A young quarry of craftsmen puts into operation every day the largest jewelry production plant in Europe, the Manifattura Bulgari. We visited this complex that the Italian house has built in Valenza, a town that in the 19th century was the epicenter of goldsmithing on the continent.
In the early 19th century, master craftsman Francesco Caramora had a hunch. Trained in the art of goldsmithing that had been carried out in Voghera, in his native Pavia, since ancient times, he decided to head for Valenza, a farming village in the Alessandria region of northern Italy. There he set up his production workshop, from which he would pass on the noble craft of metalworking to future disciples. Thus the foundations were laid for what would soon be considered the epicenter of goldsmithing in Europe. Today, the district of Valenza includes eight municipalities specialized in the production of jewelry and high-end goldsmiths’ pieces, the region with the highest density of goldsmiths in Italy and of companies linked to the made in Italy shine that defend the slow and meticulous work of its artisans against the frenetic industrial production times.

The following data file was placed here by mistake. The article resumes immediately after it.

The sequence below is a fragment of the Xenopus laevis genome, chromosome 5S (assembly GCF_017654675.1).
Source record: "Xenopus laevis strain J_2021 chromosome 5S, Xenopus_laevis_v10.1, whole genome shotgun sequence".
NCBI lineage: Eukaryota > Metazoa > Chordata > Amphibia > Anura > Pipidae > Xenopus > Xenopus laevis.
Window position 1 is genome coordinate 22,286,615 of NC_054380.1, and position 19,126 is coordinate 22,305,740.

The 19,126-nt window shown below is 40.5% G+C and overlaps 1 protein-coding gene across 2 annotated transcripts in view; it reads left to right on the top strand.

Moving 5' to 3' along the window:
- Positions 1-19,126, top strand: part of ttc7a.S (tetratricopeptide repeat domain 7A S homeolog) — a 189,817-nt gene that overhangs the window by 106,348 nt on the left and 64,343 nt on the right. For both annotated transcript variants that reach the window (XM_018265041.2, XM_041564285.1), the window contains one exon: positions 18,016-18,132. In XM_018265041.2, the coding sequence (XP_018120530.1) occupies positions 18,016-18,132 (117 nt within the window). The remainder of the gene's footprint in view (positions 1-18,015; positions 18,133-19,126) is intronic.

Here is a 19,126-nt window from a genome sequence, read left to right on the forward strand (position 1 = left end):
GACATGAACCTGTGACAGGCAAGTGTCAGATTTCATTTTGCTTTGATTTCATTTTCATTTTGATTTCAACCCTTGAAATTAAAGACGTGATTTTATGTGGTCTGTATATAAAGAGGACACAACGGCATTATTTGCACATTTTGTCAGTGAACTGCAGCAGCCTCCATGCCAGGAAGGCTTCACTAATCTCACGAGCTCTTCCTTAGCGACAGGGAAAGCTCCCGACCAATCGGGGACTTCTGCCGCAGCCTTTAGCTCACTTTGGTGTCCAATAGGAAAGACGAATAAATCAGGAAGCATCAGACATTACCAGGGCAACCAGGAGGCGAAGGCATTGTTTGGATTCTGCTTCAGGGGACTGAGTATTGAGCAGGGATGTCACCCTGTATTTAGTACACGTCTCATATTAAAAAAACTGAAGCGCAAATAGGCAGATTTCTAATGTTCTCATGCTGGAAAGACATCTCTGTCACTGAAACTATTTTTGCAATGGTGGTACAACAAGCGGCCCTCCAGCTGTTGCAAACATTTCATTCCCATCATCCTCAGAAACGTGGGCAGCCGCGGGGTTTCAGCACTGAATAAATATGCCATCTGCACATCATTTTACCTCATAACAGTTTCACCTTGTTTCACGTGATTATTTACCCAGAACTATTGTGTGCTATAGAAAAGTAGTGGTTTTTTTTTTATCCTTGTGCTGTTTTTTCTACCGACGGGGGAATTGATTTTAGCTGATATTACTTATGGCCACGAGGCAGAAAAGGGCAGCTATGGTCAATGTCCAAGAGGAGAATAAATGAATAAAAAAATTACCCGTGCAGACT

On the outskirts of the city, the sign of one of the factories stands out from the rest. These are the golden letters announcing the entrance to the Manifattura Bulgari, the epitome of Italian luxury since its creation in 1884: “We wanted the memory of Bulgari’s aesthetics to be present from a contemporary point of view. It is a unique manufacture that conveys the essence of the Bulgari universe, between legacy and future,” explains Mauro di Roberto, director of the firm’s jewelry area, minutes before the tour of its facilities.